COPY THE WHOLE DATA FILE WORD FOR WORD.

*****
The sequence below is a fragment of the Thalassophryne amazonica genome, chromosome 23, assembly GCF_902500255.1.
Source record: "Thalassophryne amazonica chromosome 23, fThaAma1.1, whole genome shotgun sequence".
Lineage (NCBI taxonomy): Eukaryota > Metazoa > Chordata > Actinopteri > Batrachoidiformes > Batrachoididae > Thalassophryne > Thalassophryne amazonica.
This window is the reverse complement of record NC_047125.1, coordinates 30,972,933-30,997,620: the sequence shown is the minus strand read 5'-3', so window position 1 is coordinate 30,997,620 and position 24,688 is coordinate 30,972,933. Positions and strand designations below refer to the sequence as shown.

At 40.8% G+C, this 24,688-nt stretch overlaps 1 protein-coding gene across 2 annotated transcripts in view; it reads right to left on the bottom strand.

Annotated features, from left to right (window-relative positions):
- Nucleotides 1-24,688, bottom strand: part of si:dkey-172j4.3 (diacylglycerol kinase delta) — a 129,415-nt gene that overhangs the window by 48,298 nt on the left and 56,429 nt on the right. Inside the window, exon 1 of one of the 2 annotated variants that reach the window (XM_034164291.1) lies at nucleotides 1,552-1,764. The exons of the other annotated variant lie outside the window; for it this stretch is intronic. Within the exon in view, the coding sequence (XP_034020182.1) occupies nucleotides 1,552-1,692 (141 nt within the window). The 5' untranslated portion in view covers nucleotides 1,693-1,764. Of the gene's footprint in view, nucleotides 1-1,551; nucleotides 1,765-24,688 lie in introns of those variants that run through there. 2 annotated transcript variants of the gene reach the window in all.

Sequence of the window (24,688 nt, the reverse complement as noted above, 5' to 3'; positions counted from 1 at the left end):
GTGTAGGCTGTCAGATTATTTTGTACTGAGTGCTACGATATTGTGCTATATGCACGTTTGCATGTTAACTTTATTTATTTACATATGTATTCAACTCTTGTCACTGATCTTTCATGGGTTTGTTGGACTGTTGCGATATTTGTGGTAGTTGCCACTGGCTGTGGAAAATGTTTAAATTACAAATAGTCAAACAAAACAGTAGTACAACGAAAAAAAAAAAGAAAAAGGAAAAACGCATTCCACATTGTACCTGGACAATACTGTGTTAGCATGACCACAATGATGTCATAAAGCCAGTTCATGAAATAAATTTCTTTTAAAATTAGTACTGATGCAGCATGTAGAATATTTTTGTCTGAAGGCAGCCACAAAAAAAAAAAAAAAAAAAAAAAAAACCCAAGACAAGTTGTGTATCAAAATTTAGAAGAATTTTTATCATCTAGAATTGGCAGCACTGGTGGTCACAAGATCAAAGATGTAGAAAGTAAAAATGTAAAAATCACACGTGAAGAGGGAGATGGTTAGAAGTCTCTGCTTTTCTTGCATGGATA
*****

The sequence below is a fragment of the Thalassophryne amazonica genome, chromosome 23, assembly GCF_902500255.1.
Source record: "Thalassophryne amazonica chromosome 23, fThaAma1.1, whole genome shotgun sequence".
Lineage (NCBI taxonomy): Eukaryota > Metazoa > Chordata > Actinopteri > Batrachoidiformes > Batrachoididae > Thalassophryne > Thalassophryne amazonica.
This window is the reverse complement of record NC_047125.1, coordinates 30,972,933-30,997,620: the sequence shown is the minus strand read 5'-3', so window position 1 is coordinate 30,997,620 and position 24,688 is coordinate 30,972,933. Positions and strand designations below refer to the sequence as shown.

At 40.8% G+C, this 24,688-nt stretch overlaps 1 protein-coding gene across 2 annotated transcripts in view; it reads right to left on the bottom strand.

Annotated features, from left to right (window-relative positions):
- Nucleotides 1-24,688, bottom strand: part of si:dkey-172j4.3 (diacylglycerol kinase delta) — a 129,415-nt gene that overhangs the window by 48,298 nt on the left and 56,429 nt on the right. Inside the window, exon 1 of one of the 2 annotated variants that reach the window (XM_034164291.1) lies at nucleotides 1,552-1,764. The exons of the other annotated variant lie outside the window; for it this stretch is intronic. Within the exon in view, the coding sequence (XP_034020182.1) occupies nucleotides 1,552-1,692 (141 nt within the window). The 5' untranslated portion in view covers nucleotides 1,693-1,764. Of the gene's footprint in view, nucleotides 1-1,551; nucleotides 1,765-24,688 lie in introns of those variants that run through there. 2 annotated transcript variants of the gene reach the window in all.

Sequence of the window (24,688 nt, the reverse complement as noted above, 5' to 3'; positions counted from 1 at the left end):
GTGTAGGCTGTCAGATTATTTTGTACTGAGTGCTACGATATTGTGCTATATGCACGTTTGCATGTTAACTTTATTTATTTACATATGTATTCAACTCTTGTCACTGATCTTTCATGGGTTTGTTGGACTGTTGCGATATTTGTGGTAGTTGCCACTGGCTGTGGAAAATGTTTAAATTACAAATAGTCAAACAAAACAGTAGTACAACGAAAAAAAAAAAGAAAAAGGAAAAACGCATTCCACATTGTACCTGGACAATACTGTGTTAGCATGACCACAATGATGTCATAAAGCCAGTTCATGAAATAAATTTCTTTTAAAATTAGTACTGATGCAGCATGTAGAATATTTTTGTCTGAAGGCAGCCACAAAAAAAAAAAAAAAAAAAAAAAAAACCCAAGACAAGTTGTGTATCAAAATTTAGAAGAATTTTTATCATCTAGAATTGGCAGCACTGGTGGTCACAAGATCAAAGATGTAGAAAGTAAAAATGTAAAAATCACACGTGAAGAGGGAGATGGTTAGAAGTCTCTGCTTTTCTTGCATGGATA